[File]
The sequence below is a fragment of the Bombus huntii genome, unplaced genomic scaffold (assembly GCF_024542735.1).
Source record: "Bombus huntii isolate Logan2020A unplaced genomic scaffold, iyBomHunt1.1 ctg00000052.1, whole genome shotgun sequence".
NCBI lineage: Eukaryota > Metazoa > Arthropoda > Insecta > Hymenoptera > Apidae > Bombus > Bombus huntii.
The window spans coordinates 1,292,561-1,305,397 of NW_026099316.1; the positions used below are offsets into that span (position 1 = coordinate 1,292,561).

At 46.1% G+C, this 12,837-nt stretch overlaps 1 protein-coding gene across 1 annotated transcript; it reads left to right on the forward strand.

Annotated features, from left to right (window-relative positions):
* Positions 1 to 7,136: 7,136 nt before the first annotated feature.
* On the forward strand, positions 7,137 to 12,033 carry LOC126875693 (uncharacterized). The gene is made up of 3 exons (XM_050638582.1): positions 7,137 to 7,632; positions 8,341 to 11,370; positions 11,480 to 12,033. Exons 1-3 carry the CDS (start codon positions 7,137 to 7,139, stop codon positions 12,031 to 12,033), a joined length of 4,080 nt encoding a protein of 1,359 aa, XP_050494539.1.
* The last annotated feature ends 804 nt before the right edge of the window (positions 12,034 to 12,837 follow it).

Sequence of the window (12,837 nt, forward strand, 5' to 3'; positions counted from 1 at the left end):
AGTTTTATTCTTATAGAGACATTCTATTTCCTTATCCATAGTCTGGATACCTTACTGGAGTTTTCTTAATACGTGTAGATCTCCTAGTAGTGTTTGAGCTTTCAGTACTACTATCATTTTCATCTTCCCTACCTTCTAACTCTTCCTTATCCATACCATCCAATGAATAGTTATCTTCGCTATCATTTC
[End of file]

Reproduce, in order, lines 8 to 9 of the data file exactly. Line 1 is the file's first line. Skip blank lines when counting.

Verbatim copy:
* On the forward strand, positions 7,137 to 12,033 carry LOC126875693 (uncharacterized). The gene is made up of 3 exons (XM_050638582.1): positions 7,137 to 7,632; positions 8,341 to 11,370; positions 11,480 to 12,033. Exons 1-3 carry the CDS (start codon positions 7,137 to 7,139, stop codon positions 12,031 to 12,033), a joined length of 4,080 nt encoding a protein of 1,359 aa, XP_050494539.1.
* The last annotated feature ends 804 nt before the right edge of the window (positions 12,034 to 12,837 follow it).